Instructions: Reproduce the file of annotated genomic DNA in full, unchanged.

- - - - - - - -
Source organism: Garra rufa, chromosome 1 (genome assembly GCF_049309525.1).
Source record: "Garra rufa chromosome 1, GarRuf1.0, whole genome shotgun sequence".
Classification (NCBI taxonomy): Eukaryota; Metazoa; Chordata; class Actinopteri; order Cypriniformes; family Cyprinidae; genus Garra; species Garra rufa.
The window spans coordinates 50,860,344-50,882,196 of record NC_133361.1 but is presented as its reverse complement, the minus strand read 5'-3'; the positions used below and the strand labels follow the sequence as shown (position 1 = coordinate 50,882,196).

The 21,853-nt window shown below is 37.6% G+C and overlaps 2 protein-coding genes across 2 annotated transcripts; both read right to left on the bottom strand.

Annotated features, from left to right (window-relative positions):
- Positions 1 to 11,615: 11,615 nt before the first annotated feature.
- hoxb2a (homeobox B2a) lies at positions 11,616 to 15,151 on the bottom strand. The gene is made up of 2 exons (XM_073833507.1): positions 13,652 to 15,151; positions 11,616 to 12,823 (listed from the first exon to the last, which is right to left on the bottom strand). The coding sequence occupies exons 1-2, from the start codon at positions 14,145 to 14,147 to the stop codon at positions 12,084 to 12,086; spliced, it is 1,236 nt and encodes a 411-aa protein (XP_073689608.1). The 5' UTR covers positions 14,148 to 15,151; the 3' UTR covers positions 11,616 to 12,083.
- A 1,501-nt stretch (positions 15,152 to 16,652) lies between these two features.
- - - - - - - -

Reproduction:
Source organism: Garra rufa, chromosome 1 (genome assembly GCF_049309525.1).
Source record: "Garra rufa chromosome 1, GarRuf1.0, whole genome shotgun sequence".
Classification (NCBI taxonomy): Eukaryota; Metazoa; Chordata; class Actinopteri; order Cypriniformes; family Cyprinidae; genus Garra; species Garra rufa.
The window spans coordinates 50,860,344-50,882,196 of record NC_133361.1 but is presented as its reverse complement, the minus strand read 5'-3'; the positions used below and the strand labels follow the sequence as shown (position 1 = coordinate 50,882,196).

The 21,853-nt window shown below is 37.6% G+C and overlaps 2 protein-coding genes across 2 annotated transcripts; both read right to left on the bottom strand.

Annotated features, from left to right (window-relative positions):
- Positions 1 to 11,615: 11,615 nt before the first annotated feature.
- hoxb2a (homeobox B2a) lies at positions 11,616 to 15,151 on the bottom strand. The gene is made up of 2 exons (XM_073833507.1): positions 13,652 to 15,151; positions 11,616 to 12,823 (listed from the first exon to the last, which is right to left on the bottom strand). The coding sequence occupies exons 1-2, from the start codon at positions 14,145 to 14,147 to the stop codon at positions 12,084 to 12,086; spliced, it is 1,236 nt and encodes a 411-aa protein (XP_073689608.1). The 5' UTR covers positions 14,148 to 15,151; the 3' UTR covers positions 11,616 to 12,083.
- A 1,501-nt stretch (positions 15,152 to 16,652) lies between these two features.